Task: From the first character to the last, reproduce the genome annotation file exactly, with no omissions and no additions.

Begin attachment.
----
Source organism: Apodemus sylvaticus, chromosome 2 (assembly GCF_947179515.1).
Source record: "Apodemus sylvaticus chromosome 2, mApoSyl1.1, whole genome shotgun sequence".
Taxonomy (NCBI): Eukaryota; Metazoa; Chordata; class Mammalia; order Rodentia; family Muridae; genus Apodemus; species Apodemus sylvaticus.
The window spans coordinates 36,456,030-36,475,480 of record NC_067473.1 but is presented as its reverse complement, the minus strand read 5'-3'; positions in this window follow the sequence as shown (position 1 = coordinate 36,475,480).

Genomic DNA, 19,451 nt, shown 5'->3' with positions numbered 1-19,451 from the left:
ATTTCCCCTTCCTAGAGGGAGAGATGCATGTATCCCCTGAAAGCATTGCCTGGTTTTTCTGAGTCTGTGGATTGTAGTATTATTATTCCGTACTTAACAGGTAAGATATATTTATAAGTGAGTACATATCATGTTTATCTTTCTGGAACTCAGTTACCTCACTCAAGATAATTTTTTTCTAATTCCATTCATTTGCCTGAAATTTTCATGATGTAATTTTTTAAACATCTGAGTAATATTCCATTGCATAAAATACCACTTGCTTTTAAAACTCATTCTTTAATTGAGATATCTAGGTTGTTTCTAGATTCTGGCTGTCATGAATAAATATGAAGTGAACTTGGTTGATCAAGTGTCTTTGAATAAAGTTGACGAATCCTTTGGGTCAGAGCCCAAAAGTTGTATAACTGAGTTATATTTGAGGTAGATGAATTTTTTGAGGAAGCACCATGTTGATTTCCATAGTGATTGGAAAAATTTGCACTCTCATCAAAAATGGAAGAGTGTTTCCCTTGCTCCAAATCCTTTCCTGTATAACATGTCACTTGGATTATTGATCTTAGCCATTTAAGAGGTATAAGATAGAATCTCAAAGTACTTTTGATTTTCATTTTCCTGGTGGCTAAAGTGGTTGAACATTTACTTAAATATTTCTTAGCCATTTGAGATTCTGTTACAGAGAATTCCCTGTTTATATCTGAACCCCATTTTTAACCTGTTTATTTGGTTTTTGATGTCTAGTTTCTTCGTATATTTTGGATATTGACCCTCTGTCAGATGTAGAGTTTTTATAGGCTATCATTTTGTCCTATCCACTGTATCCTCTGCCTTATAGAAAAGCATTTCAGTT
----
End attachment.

Source organism: Apodemus sylvaticus, chromosome 2 (assembly GCF_947179515.1).
Source record: "Apodemus sylvaticus chromosome 2, mApoSyl1.1, whole genome shotgun sequence".
Taxonomy (NCBI): Eukaryota; Metazoa; Chordata; class Mammalia; order Rodentia; family Muridae; genus Apodemus; species Apodemus sylvaticus.
The window spans coordinates 36,456,030-36,475,480 of record NC_067473.1 but is presented as its reverse complement, the minus strand read 5'-3'; positions in this window follow the sequence as shown (position 1 = coordinate 36,475,480).

Genomic DNA, 19,451 nt, shown 5'->3' with positions numbered 1-19,451 from the left:
ATTTCCCCTTCCTAGAGGGAGAGATGCATGTATCCCCTGAAAGCATTGCCTGGTTTTTCTGAGTCTGTGGATTGTAGTATTATTATTCCGTACTTAACAGGTAAGATATATTTATAAGTGAGTACATATCATGTTTATCTTTCTGGAACTCAGTTACCTCACTCAAGATAATTTTTTTCTAATTCCATTCATTTGCCTGAAATTTTCATGATGTAATTTTTTAAACATCTGAGTAATATTCCATTGCATAAAATACCACTTGCTTTTAAAACTCATTCTTTAATTGAGATATCTAGGTTGTTTCTAGATTCTGGCTGTCATGAATAAATATGAAGTGAACTTGGTTGATCAAGTGTCTTTGAATAAAGTTGACGAATCCTTTGGGTCAGAGCCCAAAAGTTGTATAACTGAGTTATATTTGAGGTAGATGAATTTTTTGAGGAAGCACCATGTTGATTTCCATAGTGATTGGAAAAATTTGCACTCTCATCAAAAATGGAAGAGTGTTTCCCTTGCTCCAAATCCTTTCCTGTATAACATGTCACTTGGATTATTGATCTTAGCCATTTAAGAGGTATAAGATAGAATCTCAAAGTACTTTTGATTTTCATTTTCCTGGTGGCTAAAGTGGTTGAACATTTACTTAAATATTTCTTAGCCATTTGAGATTCTGTTACAGAGAATTCCCTGTTTATATCTGAACCCCATTTTTAACCTGTTTATTTGGTTTTTGATGTCTAGTTTCTTCGTATATTTTGGATATTGACCCTCTGTCAGATGTAGAGTTTTTATAGGCTATCATTTTGTCCTATCCACTGTATCCTCTGCCTTATAGAAAAGCATTTCAGTT